[UPDATE] Due to health concerns over the coronavirus pandemic, WIMS will be postponed until next year. We apologize for any inconvenience.
GIIM is proud to host the fifth annual Womxn in Math and Statistics Conference at the Harvard Science Center (1 Oxford Street) on April 18th, 2020.
The Harvard Womxn in Math and Statistics (WIMS) Conference is a one-day conference run by Harvard Gender Inclusivity in Math (GIIM), held on Harvard’s campus. WIMS connects women, gender minorities, and allies interested in math and statistics in the Boston area and provides attendees with the opportunity to connect with leading mathematicians working in both academia and industry. All genders are welcome!
|Outside of Harvard Science Center Lecture Hall D|
|10:05 am||Keynote 1:
An Introduction to Schubert Calculus and positivity conjectures
|Professor Rebecca Goldin, George Mason University||Harvard Science Center Hall D|
|11:10 am||Panel 1:
Fostering Inclusivity in Mathematics
|Panelists, TBA||Harvard Science Center Hall D|
|12:15 – 2:15 pm||Lunch + Breakout Sessions
For list of topics, see below.
|2:15 pm||Keynote 2:
Periodicity and Complexity
|Professor Bryna Kra, Northwestern University||Harvard Science Center Hall D|
|3:20 pm||Snack Break!||Outside of Harvard Science Center Lecture Hall D|
|3:45 pm||Panel 2:
Careers in Math
|Panelists, TBA||Harvard Science Center Hall D|
|4:50 pm||Closing||Harvard Science Center Hall D|
Keynote 1: An Introduction to Schubert Calculus and positivity conjectures (Rebecca Goldin)
Schubert calculus is a modern formulation of enumerative geometry, counting geometric objects such as ‘how many lines intersect four generically placed lines in three-dimensional space?” In this talk, I will share how these questions are posited in terms of the product structure in several different rings associated to flag varieties. I will share how they are applied to the Type-A Peterson variety, a subvariety of the flag variety (which I will define). In recent work, we proved the positivity of Peterson Schubert calculus, resolving a conjecture of Tymoczko and Harada, and found a combinatorially positive formula for the coefficients of the products. Along the way, we discovered an unexpected combinatorial identity of binomial and multinomial coefficients. This is joint work with Brent Gorbutt.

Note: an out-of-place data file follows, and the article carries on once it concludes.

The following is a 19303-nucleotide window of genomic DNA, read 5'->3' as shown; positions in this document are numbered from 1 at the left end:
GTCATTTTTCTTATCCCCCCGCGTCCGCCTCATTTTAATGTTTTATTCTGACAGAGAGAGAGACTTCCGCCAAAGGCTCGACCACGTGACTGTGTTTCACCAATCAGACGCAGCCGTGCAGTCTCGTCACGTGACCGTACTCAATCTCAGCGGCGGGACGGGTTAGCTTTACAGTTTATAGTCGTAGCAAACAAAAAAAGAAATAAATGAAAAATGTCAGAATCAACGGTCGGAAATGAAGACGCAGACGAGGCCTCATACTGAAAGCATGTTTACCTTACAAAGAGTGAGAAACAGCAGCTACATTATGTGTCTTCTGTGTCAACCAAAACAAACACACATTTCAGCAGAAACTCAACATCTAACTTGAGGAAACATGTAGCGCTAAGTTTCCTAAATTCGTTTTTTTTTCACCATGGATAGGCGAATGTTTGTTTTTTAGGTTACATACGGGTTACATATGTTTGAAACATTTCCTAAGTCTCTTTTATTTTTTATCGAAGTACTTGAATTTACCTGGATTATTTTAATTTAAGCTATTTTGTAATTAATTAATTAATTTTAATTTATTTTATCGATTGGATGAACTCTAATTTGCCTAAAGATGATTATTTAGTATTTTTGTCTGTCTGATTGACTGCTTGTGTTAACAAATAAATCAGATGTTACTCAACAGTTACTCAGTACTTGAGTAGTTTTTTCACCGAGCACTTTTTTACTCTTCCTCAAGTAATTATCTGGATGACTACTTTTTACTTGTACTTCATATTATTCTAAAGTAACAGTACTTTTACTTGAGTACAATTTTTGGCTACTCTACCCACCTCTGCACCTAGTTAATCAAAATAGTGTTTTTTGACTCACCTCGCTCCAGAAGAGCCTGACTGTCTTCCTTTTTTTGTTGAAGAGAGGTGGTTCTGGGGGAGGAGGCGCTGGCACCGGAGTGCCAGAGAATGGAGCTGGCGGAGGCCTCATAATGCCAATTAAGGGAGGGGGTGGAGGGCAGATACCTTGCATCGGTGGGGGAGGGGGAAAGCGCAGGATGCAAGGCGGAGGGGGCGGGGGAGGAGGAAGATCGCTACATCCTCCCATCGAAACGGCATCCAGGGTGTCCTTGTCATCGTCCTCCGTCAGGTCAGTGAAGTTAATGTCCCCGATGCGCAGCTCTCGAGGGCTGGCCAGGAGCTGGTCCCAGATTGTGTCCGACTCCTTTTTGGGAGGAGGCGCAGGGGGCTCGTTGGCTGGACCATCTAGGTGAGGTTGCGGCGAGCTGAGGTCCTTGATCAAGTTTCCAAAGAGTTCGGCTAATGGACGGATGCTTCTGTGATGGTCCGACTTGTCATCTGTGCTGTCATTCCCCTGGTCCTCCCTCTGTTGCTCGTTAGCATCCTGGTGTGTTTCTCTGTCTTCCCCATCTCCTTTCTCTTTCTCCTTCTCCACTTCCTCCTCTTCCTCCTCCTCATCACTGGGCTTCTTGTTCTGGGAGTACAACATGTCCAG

Rebecca Goldin earned a B.A. from Harvard University, and a Ph.D. in Mathematics from Massachusetts Institute of Technology. She is a professor of mathematical sciences at George Mason University and a Fellow of the American Mathematical Society, while serving as Director of STATS at Sense About Science, USA. Goldin is a leading expert on the use and abuse of statistics in the media, as well as an accomplished mathematician focusing on geometry and related combinatorics. She was the inaugural winner of the Ruth I. Michler Memorial Prize for the Association for Women in Mathematics, an Etta Z. Falconer Lecturer on statistics use in the media, and has had numerous grants awarded from the National Science Foundation for her work in mathematics and statistical communication.
Keynote 2: Periodicity and Complexity (Bryna Kra)